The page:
Browning Defender Pro Scout Max Extreme HD 68/100

MSRP: $139.99 Manufacturer: Browning Trail Cameras

Review

Published:
Updated:

Intro

The Browning Defender Pro Scout Max Extreme HD is a cellular trail camera equipped with dual carrier technology, offering pre-installed ATT and Verizon SIM cards. It provides a 22MP image resolution and supports 1080p video recording with sound.

The camera features RADIANT6 night illumination technology and GPS-tagged image functionality. Other notable features include up to 110 ft. of infrared illumination at night, adjustable IR flash settings, a 0.35-second recovery time between images, and Illuma-Smart Technology for automatic IR flash adjustment.

The game camera can accommodate up to a 512GB SDXC memory card (not included) and includes a 1/4"-20 standard tripod socket. The camera boasts a battery life of up to one year. In terms of cellular functions, the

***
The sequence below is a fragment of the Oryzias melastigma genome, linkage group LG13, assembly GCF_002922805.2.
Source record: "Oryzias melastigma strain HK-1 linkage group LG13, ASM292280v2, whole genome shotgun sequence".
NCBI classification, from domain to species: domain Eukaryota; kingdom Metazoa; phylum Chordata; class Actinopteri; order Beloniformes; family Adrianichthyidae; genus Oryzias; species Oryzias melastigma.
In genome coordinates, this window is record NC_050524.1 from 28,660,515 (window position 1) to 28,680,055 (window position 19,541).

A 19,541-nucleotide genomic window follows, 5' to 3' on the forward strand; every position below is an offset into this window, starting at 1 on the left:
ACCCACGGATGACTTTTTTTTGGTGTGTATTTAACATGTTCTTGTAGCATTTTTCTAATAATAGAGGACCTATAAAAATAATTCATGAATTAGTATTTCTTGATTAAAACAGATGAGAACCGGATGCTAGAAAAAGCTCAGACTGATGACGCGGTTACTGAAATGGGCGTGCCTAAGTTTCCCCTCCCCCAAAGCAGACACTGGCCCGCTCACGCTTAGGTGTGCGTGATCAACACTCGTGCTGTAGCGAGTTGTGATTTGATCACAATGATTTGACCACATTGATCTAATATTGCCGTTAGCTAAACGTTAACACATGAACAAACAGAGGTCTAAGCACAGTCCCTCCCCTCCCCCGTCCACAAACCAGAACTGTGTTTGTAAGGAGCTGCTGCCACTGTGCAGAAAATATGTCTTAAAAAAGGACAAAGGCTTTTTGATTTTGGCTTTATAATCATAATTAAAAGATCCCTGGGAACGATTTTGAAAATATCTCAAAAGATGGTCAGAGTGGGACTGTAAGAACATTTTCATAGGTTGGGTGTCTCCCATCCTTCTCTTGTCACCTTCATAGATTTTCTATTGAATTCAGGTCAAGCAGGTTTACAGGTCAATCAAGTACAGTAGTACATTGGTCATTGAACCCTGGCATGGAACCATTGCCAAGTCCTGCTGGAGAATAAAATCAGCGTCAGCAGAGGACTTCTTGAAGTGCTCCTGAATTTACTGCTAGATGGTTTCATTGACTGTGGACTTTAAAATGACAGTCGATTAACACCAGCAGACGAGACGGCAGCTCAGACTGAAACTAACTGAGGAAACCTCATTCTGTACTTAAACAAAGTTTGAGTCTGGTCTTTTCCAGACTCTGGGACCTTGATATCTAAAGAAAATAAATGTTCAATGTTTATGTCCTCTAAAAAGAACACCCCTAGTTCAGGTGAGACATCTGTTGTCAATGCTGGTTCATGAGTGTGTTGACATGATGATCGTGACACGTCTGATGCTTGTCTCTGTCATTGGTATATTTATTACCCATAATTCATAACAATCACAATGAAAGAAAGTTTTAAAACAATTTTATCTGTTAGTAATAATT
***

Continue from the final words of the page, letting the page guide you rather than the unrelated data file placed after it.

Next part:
The Defender Pro Scout Max Extreme HD operates on a nationwide 4G LTE network, giving users the option to select between ATT or Verizon networks. It uploads all pictures in HD resolution. Video uploads are limited to 10 seconds.

Users can activate email and text notifications via the app. Furthermore, they can arrange their footage into folders, set schedules for picture uploads, initiate instant uploads, and take control of camera settings and uploads through a dedicated smartphone app.

Camera picture: Browning Defender Pro Scout Extreme - Browning Defender Pro Scout Max Extreme HD
Browning Defender Pro Scout Extreme
Camera picture: Side View - Browning Defender Pro Scout Max Extreme HD
Side View
Camera picture: Side View 2 - Browning Defender Pro Scout Max Extreme HD
Side View 2